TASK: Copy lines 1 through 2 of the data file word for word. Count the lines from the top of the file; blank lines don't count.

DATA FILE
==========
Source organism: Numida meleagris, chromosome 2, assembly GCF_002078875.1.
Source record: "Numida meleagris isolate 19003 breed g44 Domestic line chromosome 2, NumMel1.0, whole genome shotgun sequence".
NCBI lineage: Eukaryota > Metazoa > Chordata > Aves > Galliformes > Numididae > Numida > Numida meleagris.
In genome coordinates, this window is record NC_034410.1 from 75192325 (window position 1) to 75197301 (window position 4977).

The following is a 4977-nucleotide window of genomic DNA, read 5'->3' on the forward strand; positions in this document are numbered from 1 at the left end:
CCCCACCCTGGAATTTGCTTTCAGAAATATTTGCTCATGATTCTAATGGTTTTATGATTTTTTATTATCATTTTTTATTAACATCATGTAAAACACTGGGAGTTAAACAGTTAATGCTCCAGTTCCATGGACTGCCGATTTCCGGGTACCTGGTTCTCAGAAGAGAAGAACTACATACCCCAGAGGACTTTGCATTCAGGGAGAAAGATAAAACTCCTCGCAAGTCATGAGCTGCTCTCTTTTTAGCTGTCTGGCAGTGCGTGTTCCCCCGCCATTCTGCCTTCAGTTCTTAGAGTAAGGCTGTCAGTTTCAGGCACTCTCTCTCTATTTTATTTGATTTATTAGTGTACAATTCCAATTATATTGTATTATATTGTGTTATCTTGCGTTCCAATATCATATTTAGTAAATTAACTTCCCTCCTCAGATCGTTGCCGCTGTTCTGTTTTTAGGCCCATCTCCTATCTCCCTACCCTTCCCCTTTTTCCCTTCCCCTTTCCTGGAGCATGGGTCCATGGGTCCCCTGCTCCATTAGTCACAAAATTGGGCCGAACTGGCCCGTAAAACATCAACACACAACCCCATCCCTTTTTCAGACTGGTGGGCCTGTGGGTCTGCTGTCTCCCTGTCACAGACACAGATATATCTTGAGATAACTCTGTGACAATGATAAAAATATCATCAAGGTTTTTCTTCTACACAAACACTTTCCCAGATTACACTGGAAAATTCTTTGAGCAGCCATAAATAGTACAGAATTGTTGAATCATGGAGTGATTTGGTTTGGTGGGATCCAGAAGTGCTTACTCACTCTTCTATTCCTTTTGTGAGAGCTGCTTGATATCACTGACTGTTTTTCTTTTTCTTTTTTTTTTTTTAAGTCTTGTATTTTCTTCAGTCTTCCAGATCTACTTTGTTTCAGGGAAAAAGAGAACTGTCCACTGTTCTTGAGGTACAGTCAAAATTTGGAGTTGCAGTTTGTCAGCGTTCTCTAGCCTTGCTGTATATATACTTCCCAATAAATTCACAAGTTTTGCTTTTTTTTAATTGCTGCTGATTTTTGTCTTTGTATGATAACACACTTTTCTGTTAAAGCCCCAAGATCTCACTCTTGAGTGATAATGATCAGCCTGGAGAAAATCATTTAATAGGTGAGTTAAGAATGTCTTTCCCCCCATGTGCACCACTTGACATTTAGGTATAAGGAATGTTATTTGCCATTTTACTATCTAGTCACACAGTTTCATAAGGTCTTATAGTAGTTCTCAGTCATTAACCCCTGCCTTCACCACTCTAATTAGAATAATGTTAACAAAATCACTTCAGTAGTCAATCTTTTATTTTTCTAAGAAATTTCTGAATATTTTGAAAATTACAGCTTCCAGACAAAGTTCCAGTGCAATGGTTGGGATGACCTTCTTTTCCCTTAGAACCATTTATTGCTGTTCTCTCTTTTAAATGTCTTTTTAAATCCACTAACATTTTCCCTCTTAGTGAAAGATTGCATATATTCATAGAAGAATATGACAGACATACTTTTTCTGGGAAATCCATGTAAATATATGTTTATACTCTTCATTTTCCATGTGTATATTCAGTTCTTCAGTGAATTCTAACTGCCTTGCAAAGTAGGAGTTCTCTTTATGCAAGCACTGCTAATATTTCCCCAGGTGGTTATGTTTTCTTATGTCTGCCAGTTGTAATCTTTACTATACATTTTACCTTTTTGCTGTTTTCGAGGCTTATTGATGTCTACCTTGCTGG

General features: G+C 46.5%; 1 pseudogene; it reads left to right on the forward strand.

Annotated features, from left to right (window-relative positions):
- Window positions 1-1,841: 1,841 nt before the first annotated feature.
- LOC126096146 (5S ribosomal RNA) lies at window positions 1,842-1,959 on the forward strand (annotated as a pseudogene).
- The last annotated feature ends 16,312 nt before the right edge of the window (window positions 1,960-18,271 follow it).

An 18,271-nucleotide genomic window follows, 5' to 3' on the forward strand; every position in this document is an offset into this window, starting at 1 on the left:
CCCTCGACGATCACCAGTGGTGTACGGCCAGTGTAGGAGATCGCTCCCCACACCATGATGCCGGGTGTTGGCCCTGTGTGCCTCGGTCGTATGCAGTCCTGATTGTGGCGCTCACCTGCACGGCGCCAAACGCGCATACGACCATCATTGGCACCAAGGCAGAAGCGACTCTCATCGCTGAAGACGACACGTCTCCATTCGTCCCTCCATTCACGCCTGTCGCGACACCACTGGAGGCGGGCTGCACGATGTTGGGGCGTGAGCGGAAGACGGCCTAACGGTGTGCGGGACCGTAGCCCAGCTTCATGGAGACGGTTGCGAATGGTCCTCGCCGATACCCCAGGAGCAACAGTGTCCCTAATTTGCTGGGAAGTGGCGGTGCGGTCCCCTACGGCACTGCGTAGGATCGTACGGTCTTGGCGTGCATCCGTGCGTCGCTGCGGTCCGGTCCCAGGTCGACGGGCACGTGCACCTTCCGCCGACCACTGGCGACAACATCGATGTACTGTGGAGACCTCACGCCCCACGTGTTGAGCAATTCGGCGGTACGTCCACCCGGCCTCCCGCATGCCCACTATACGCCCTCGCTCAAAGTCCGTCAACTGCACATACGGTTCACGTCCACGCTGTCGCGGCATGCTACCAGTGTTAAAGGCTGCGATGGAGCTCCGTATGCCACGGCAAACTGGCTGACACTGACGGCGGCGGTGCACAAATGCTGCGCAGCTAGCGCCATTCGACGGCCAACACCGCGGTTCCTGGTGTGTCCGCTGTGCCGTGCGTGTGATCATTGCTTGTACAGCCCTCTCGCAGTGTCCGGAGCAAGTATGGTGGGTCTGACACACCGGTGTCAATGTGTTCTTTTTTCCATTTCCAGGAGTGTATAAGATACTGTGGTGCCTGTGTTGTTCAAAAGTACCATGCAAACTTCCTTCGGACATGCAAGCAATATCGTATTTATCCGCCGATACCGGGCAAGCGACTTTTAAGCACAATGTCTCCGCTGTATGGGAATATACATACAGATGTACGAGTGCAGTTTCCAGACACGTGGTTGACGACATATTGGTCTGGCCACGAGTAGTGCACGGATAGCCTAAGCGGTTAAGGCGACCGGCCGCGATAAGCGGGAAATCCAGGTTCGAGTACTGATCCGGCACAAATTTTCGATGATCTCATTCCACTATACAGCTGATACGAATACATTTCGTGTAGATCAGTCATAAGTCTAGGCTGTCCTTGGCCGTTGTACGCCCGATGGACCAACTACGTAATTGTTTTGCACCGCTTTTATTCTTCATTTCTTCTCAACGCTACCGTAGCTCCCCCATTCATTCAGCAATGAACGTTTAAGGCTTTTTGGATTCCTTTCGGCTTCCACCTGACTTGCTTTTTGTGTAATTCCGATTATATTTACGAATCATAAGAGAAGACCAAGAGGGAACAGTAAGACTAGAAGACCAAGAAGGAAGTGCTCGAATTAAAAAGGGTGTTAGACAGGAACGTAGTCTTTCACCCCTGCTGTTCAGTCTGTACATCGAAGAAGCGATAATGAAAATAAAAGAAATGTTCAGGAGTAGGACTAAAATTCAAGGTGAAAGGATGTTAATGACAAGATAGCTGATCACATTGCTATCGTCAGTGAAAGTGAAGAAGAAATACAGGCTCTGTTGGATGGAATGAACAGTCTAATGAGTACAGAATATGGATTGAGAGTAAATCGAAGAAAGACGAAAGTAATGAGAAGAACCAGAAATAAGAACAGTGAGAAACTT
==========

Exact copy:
Source organism: Numida meleagris, chromosome 2, assembly GCF_002078875.1.
Source record: "Numida meleagris isolate 19003 breed g44 Domestic line chromosome 2, NumMel1.0, whole genome shotgun sequence".